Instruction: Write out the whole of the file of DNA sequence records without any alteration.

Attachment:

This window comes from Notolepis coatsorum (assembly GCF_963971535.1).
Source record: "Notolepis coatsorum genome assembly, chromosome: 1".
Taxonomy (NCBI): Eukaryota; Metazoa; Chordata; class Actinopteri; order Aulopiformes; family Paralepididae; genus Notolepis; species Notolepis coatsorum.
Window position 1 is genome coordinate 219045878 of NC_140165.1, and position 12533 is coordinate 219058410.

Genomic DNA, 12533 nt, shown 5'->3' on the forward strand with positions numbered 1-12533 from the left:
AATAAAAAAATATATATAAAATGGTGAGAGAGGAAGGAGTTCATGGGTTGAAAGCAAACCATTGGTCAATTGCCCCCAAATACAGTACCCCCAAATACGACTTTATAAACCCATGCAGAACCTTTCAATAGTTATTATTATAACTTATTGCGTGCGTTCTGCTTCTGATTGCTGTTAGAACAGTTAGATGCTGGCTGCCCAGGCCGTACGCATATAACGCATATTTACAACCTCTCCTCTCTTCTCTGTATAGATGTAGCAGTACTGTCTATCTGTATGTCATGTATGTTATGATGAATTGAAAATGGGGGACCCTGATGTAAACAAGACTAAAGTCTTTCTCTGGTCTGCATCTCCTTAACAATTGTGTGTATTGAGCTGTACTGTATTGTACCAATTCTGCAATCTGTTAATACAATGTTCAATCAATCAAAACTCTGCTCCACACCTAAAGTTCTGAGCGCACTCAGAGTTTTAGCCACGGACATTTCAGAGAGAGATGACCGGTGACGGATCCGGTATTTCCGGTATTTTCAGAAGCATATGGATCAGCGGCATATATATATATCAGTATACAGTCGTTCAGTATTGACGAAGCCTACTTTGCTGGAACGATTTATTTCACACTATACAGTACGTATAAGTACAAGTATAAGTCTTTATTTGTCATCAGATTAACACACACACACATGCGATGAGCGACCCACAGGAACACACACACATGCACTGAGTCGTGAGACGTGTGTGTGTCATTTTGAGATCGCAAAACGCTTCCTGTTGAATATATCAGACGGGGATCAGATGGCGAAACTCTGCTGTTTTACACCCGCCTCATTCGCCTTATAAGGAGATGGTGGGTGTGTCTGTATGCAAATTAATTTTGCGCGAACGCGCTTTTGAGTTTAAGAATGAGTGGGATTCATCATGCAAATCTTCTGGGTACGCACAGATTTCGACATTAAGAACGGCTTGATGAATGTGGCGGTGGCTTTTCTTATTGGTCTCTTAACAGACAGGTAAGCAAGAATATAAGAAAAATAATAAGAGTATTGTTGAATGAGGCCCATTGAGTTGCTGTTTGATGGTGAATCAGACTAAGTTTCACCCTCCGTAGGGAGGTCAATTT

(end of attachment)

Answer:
This window comes from Notolepis coatsorum (assembly GCF_963971535.1).
Source record: "Notolepis coatsorum genome assembly, chromosome: 1".
Taxonomy (NCBI): Eukaryota; Metazoa; Chordata; class Actinopteri; order Aulopiformes; family Paralepididae; genus Notolepis; species Notolepis coatsorum.
Window position 1 is genome coordinate 219045878 of NC_140165.1, and position 12533 is coordinate 219058410.

Genomic DNA, 12533 nt, shown 5'->3' on the forward strand with positions numbered 1-12533 from the left:
AATAAAAAAATATATATAAAATGGTGAGAGAGGAAGGAGTTCATGGGTTGAAAGCAAACCATTGGTCAATTGCCCCCAAATACAGTACCCCCAAATACGACTTTATAAACCCATGCAGAACCTTTCAATAGTTATTATTATAACTTATTGCGTGCGTTCTGCTTCTGATTGCTGTTAGAACAGTTAGATGCTGGCTGCCCAGGCCGTACGCATATAACGCATATTTACAACCTCTCCTCTCTTCTCTGTATAGATGTAGCAGTACTGTCTATCTGTATGTCATGTATGTTATGATGAATTGAAAATGGGGGACCCTGATGTAAACAAGACTAAAGTCTTTCTCTGGTCTGCATCTCCTTAACAATTGTGTGTATTGAGCTGTACTGTATTGTACCAATTCTGCAATCTGTTAATACAATGTTCAATCAATCAAAACTCTGCTCCACACCTAAAGTTCTGAGCGCACTCAGAGTTTTAGCCACGGACATTTCAGAGAGAGATGACCGGTGACGGATCCGGTATTTCCGGTATTTTCAGAAGCATATGGATCAGCGGCATATATATATATCAGTATACAGTCGTTCAGTATTGACGAAGCCTACTTTGCTGGAACGATTTATTTCACACTATACAGTACGTATAAGTACAAGTATAAGTCTTTATTTGTCATCAGATTAACACACACACACATGCGATGAGCGACCCACAGGAACACACACACATGCACTGAGTCGTGAGACGTGTGTGTGTCATTTTGAGATCGCAAAACGCTTCCTGTTGAATATATCAGACGGGGATCAGATGGCGAAACTCTGCTGTTTTACACCCGCCTCATTCGCCTTATAAGGAGATGGTGGGTGTGTCTGTATGCAAATTAATTTTGCGCGAACGCGCTTTTGAGTTTAAGAATGAGTGGGATTCATCATGCAAATCTTCTGGGTACGCACAGATTTCGACATTAAGAACGGCTTGATGAATGTGGCGGTGGCTTTTCTTATTGGTCTCTTAACAGACAGGTAAGCAAGAATATAAGAAAAATAATAAGAGTATTGTTGAATGAGGCCCATTGAGTTGCTGTTTGATGGTGAATCAGACTAAGTTTCACCCTCCGTAGGGAGGTCAATTT